Dear Mary: I have a question about our emergency fund. My husband keeps complaining that I should put the money in an account that makes more interest. I think we should leave it in savings in case we need it. Our house is paid for; we pay off our credit cards each month; and our auto loan will be paid off in February. Do you have any advice for us? — R.M., e-mail
Dear R.M.: Your emergency fund needs to be safe and available to you. That would preclude investing it, because it would be at risk and you would not have access to it if you really needed it. Finding a place to park that money where it can earn the most interest possible is a challenge but worth the search. Most banks and even credit unions are paying a paltry amount of 1 percent or less. Your best bet may be an online savings bank, such as ING Direct (1.75 percent annual percentage yield currently) or, better yet, SmartyPig (also 1.75 percent APY). Don’t let that name fool you. SmartyPig and ING Direct are both FDIC-insured, so your money would be both safe and available. If your husband knows of a safe account earning higher interest, go for it. Then be sure to let me know about it, too!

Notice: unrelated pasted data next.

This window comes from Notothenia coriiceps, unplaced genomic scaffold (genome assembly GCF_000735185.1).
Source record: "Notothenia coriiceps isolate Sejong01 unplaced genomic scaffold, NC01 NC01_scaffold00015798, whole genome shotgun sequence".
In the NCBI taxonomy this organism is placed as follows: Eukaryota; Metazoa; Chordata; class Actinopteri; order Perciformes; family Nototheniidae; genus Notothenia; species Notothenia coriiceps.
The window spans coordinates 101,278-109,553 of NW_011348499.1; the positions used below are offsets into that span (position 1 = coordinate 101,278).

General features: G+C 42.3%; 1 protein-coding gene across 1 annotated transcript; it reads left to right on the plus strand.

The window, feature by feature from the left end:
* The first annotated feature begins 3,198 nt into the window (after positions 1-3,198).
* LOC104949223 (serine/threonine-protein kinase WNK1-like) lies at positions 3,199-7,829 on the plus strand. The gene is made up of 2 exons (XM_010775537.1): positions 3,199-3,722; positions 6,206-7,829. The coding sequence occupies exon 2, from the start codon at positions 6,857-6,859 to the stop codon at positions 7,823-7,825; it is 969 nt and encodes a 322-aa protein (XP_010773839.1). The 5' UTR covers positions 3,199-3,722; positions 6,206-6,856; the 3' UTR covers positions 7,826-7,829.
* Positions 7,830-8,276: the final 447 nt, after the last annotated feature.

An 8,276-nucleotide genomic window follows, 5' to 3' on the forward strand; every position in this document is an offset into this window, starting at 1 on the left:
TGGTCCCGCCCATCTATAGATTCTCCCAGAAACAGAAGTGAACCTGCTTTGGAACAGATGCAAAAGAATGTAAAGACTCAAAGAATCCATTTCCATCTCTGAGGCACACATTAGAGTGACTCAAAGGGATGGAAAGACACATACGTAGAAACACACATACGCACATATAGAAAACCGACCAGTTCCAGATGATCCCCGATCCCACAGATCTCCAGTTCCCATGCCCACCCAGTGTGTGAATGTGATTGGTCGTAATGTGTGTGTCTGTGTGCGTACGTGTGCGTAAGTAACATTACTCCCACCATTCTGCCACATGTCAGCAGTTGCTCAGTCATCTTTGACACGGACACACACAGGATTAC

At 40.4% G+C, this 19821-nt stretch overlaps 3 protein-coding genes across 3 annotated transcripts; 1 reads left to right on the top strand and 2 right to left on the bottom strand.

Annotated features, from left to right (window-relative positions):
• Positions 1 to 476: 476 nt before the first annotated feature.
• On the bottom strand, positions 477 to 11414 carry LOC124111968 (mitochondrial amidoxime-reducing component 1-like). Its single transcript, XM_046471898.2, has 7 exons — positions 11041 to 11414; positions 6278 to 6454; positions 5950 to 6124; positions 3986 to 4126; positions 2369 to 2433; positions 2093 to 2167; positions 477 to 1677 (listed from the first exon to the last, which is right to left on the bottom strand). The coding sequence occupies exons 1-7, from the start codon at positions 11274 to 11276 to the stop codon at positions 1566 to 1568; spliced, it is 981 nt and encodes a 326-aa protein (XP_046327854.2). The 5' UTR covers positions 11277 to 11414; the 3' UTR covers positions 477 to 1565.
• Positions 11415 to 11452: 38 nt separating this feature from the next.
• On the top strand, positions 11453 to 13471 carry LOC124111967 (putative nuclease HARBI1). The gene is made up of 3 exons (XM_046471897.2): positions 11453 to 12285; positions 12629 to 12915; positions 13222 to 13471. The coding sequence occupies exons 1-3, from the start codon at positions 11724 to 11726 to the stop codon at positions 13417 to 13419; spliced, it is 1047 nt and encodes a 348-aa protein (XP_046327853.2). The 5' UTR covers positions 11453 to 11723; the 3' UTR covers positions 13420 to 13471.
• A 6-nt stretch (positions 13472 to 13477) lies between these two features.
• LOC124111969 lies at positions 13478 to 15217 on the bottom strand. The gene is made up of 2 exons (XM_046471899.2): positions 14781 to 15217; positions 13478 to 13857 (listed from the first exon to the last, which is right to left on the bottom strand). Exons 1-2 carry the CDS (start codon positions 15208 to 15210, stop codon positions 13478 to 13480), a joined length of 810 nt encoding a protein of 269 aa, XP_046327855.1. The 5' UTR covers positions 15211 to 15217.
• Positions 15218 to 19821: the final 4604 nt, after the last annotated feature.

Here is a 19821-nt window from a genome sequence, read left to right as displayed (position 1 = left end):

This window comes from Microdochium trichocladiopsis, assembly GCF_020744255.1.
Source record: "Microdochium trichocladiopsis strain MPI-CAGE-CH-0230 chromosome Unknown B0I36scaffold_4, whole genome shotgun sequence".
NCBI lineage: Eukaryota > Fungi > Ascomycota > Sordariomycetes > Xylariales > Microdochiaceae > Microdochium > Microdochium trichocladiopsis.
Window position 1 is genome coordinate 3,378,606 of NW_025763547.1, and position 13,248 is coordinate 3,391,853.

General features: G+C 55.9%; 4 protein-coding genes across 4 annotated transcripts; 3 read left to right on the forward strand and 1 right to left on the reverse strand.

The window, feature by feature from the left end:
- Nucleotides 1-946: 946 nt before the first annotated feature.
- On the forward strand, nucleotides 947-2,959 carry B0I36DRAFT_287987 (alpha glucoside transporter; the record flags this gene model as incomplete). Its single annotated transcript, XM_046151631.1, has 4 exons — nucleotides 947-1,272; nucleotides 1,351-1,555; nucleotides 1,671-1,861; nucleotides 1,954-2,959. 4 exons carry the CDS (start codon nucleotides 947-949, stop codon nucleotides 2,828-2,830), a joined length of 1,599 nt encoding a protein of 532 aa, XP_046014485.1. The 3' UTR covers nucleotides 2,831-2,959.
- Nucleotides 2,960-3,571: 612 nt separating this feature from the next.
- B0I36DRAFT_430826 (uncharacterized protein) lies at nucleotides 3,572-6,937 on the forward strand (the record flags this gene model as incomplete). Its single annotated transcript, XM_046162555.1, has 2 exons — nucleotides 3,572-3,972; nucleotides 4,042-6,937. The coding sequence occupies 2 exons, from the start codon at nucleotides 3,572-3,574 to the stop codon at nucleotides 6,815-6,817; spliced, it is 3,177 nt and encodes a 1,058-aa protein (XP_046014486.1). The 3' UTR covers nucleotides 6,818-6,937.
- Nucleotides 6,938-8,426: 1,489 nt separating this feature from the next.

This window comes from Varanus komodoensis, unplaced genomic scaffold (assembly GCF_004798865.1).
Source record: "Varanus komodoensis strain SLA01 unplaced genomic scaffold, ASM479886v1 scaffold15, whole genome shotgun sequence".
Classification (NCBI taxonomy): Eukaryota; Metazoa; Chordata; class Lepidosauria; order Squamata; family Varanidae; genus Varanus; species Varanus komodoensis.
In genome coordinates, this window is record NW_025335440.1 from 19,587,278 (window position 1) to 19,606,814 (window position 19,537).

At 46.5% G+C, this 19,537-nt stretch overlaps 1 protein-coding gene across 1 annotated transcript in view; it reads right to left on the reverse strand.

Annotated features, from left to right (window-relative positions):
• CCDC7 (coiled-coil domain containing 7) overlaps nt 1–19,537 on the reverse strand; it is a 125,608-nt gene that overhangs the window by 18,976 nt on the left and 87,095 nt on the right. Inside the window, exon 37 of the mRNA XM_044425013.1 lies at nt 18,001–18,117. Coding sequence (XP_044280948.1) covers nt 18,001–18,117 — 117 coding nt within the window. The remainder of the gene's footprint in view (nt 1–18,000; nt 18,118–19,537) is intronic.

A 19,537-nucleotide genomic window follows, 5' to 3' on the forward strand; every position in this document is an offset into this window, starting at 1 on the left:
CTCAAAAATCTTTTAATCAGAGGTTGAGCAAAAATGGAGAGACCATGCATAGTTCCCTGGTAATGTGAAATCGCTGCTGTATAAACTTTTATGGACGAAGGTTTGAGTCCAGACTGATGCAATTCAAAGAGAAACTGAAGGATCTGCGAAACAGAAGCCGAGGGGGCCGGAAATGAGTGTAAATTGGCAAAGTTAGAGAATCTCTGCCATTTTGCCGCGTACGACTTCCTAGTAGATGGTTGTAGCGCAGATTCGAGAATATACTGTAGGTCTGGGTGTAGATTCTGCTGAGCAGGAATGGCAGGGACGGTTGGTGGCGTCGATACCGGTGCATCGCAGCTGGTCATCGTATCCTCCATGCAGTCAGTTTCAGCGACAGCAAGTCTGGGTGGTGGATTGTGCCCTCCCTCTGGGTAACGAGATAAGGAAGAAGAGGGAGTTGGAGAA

Dear Mary: Is it true that you can claim all sales taxes paid on anything, including clothes, dining out, personal care items, etc.? — Brenda, Nebraska
Dear Brenda: As I write, the president has just signed the tax relief legislation extending the Bush-era individual and capital gains/dividends tax cuts for all taxpayers for two years. Included in this package is the deductibility of sales tax, which would have ceased with the 2010 tax year had this legislation not been passed. So that’s a good thing as far as I am concerned.
I am not a tax professional, so you will want to check with someone who is. However, the way I understand it, people can choose between two methods of calculating their sales tax deductions.
Method 1. Actual Sales Tax Expenses. Keep all your receipts, and add up the total amount of sales tax you actually paid out during the year. This method requires a tremendous amount of record keeping but could result in a higher deduction.
Method 2. Optional Sales Tax Tables. Use the amount provided in the sales tax calculator provided by the Internal Revenue Service, plus sales taxes paid on the purchase or lease of a vehicle, on the purchase of a boat or aircraft, or on the purchase or a substantial renovation of a home.